While many members of the GCC have announced high-profile renewable energy projects in recent years, Kuwait has taken comparatively little action to diversify its energy base so far. Its domestic reserves of oil and natural gas could in theory power the country for the next several hundred years. Existing renewable energy technologies are expensive and unreliable by comparison. However, diversification of the economy, rising demand for power, environmental concerns and the high price of oil have all contributed to an increase in investment and development of renewable energy technology, particularly solar.
NEW TARGET: With Kuwait receiving an average of 3347 hours of sunlight a year, or just over nine hours a day, both the public and private sector have been eager to exploit this largely untapped natural resource. Indeed, in October 2011 Eyad Ali Al Falah, the assistant undersecretary for technical services at the Ministry of Electricity and Water (MEW), said in an interview that the country plans to generate 10% of its electricity from renewable sources by 2020. However, to meet this target – which exceeds the goal of 7% set by Abu Dhabi – the country needs to conduct further research and collect additional information, according to Al Falah, who coordinates alternative energy initiatives for the ministry. “Renewable energy is a new subject for Kuwait,” he said. “That’s why there’s a lack of information regarding the suitability of renewables for our weather.”
Any additional research would supplement the efforts of the Kuwait Institute for Scientific Research (KISR), which for many years has led renewable energy research in the country. Initially established in 1967 by the Arabian Oil Company, KISR was later reorganised and became an independent public institution in 1978. Its objectives include conducting applied scientific research that helps the advancement of national industry and undertaking studies relating to the preservation of the environment, resources of natural wealth and their discovery, sources of water and energy, methods of agricultural exploitation and promotion of water wealth.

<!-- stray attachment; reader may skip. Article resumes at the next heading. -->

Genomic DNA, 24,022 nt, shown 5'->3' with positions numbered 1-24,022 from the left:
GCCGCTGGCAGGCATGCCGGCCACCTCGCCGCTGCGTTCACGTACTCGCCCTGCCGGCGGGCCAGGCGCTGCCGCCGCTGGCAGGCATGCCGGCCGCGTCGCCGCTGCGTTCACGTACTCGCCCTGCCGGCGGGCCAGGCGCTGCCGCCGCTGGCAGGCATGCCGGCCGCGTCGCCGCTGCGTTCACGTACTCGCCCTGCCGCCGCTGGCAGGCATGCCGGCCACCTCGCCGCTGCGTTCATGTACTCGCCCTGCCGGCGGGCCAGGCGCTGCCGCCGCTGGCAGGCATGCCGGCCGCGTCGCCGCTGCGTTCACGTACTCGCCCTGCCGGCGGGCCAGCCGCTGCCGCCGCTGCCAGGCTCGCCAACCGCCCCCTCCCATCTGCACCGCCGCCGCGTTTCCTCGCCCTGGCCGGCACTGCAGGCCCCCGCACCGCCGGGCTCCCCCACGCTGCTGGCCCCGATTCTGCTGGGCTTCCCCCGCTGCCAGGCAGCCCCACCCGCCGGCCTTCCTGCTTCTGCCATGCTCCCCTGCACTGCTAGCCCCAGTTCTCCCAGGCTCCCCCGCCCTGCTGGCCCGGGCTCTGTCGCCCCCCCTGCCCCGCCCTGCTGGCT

In February 2011 KISR announced that it had signed a cooperation agreement with the Energy Research Centre of the Netherlands (ERCN) for advice and support in setting up a facility that can be used to test photovoltaic systems, including panels and accompanying electronics. As part of the agreement, the ERCN will provide training to staff at KISR, MEW and the Ministry of Education. The ERCN and KISR will also together develop a roadmap for sustainable energy.
PHOTOVOLTAIC INSTALLATIONS: In addition to providing support to KISR, the government has also taken more direct steps to increase the use of solar power, including plans by MEW to install photovoltaic panels to supply electricity to its headquarters and the Ministry of Public Works. The project will produce about 1 MW of electricity, which will be used to power lights and other utilities, though not air conditioning. If the installation is successful, MEW will move to put similar panels on the roofs of all government buildings, according to Fadhil Safar, the minister of public works and state minister for municipal affairs, speaking at a renewable energy workshop in late 2010.
PLANT PLANS: On a much larger scale, it was reported in mid-2010 that Kuwait is planning to build one of the largest solar energy plants in the world. Expected to cost $650m, the 1250-MW plant will be built in the area around Al Abdali in eastern Kuwait. Japan’s T Suchu Corporation signed an agreement with MEW in 2008 to provide assistance to ministries and authorities that are working on projects being carried out by the private sector. However, challenges to building large solar developments remain. The amount of ambient dust in the region has proved troublesome, as photovoltaic panels require frequent washing to perform well.
While it may seem gratuitous for a major oil exporter to invest in solar power, the potential of this energy source to reduce peak load requirements during the summer is considerable. For this reason, solar power is likely to play a growing role in the energy mix of Kuwait, as well as in other GCC states, in the medium term.
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